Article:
DHS cannot currently provide Medicaid waiver services to Medicaid participants, including attendant care, under the former waivers because the waivers were either terminated or now operate under new terms and conditions, as currently approved by CMS. Consequently, judicial invalidation of the current ARChoices waiver rule would be catastrophic for the approximately 8,300 participants currently receiving ARChoices services, including the Plaintiffs. 

DHS further argues that the separation of powers doctrine would prevent the judge from tailoring his order to prevent such an outcome, in the event he sides with the plaintiffs. “As already explained in the arguments above, a Circuit Court is without authority to fashion a remedy that directs a state agency to create a new public benefits program, revive a terminated public benefits program, or order the promulgation of a rule,” the DHS brief states.

If Griffen does find in favor of the plaintiffs, DHS argues, he should “deny the injunctive relief requested so the agency may continue to provide Medicaid [home and community-based services] waiver services to the over 8,300 disabled and elderly Arkansans through the approved ARChoices waiver.

Legal Aid attorney Kevin De Liban said the DHS argument was unfounded. “I don’t see any basis for DHS’ position. We’re not asking the judge to invalidate the AR Choices program,” he said — only the rule that created the new, algorithm-based methodology for allocating hours. There’s nothing in the state’s waiver from federal CMS that says the state agency has to stop providing services just because this rule is invalidated, De Liban argued.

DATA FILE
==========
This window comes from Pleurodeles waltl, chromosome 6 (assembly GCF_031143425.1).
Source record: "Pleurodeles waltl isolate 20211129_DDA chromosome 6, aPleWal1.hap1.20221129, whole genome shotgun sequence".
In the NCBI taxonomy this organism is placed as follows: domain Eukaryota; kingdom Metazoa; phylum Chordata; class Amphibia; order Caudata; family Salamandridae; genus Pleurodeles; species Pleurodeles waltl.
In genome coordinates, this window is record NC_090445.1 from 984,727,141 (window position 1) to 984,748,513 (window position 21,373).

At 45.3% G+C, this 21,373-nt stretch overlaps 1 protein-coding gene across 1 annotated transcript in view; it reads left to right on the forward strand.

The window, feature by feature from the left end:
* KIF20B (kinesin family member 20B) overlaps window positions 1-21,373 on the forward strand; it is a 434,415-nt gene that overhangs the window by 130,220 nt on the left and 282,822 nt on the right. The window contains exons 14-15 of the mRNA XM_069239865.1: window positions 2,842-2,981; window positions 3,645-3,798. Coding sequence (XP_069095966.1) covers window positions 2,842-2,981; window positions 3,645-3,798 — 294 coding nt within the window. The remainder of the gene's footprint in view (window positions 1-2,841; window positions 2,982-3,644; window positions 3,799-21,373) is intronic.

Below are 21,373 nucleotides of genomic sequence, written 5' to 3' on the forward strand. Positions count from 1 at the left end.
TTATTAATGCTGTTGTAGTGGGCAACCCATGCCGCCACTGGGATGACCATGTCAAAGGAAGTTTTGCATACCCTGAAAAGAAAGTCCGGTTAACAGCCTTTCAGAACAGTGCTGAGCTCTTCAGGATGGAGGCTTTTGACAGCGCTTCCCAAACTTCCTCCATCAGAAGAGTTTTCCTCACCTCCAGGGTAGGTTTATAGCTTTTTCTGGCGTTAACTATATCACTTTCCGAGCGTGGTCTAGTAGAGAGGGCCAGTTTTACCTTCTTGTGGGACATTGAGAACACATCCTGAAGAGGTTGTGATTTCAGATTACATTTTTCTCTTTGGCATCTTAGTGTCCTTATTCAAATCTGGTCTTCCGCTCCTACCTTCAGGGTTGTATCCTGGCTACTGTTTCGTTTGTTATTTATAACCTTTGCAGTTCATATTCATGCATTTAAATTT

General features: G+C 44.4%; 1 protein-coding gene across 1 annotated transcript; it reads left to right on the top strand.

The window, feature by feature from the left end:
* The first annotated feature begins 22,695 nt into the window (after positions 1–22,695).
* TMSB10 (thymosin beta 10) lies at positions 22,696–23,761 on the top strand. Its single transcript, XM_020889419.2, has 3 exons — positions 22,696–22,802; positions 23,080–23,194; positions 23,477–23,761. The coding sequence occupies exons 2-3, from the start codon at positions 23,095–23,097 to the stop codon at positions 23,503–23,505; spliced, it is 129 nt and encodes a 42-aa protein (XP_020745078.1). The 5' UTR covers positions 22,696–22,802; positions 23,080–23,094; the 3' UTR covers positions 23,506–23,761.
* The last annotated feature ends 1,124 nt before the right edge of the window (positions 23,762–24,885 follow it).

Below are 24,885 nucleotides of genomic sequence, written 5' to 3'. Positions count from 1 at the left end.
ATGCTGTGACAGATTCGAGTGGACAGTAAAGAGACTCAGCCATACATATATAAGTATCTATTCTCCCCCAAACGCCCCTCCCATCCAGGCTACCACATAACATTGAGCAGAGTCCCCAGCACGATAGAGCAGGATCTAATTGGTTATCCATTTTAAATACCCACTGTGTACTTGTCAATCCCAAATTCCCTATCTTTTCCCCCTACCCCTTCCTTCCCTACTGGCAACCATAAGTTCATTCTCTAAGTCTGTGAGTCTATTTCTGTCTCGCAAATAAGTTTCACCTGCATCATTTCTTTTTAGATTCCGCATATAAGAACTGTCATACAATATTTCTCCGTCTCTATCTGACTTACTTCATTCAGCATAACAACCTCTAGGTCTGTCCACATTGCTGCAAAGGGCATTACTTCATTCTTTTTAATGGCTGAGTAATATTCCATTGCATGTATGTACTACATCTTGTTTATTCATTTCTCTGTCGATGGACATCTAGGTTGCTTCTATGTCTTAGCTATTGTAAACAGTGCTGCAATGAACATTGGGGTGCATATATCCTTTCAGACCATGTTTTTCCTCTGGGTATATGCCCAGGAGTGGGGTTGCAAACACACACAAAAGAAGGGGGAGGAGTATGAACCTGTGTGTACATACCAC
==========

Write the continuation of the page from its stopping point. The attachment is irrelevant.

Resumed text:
“I think that would be purely a punitive choice on their part … and that would be absolutely disastrous for the people who depend on those services,” he said, arguing that the state could merely return to its method used before January 2016, in the previous waiver programs.

Here are the dueling briefs filed by both parties in advance of Thursday’s hearing:

*Brief in support of plaintiffs’ motion for summary judgment
*DHS cross-motion for summary judgment
*Plaintiffs’ response to DHS’ motion
*DHS’ reply to plaintiffs’ response

Griffen last year issued a temporary restraining order that applied only to the seven plaintiffs in the case. That order reinstated those specific plaintiffs’ hours to pre-2016 levels but did not affect other ARChoices beneficiaries. If the hour-allocation rule itself is enjoined, though, it would apply everyone in the program. De Liban said the outcry over the change has been enormous. “At Legal Aid we’ve had roughly 150 of these cases over the last two years, he said.”

After Griffen issued the temporary restraining order, the state appealed to the state Supreme Court, but the justices affirmed the circuit judge in December. But even if the plaintiffs succeed, the case at hand only concerns the means by which the rule was created — not the underlying issue of the algorithm itself. De Liban acknowledged that DHS could create a new rule that followed the proper process. But, he said, it would receive vastly more scrutiny the second time around.

“They can do the process differently and arrive at the same result … but this time it’s not going to pass in the dead of night,” De Liban said.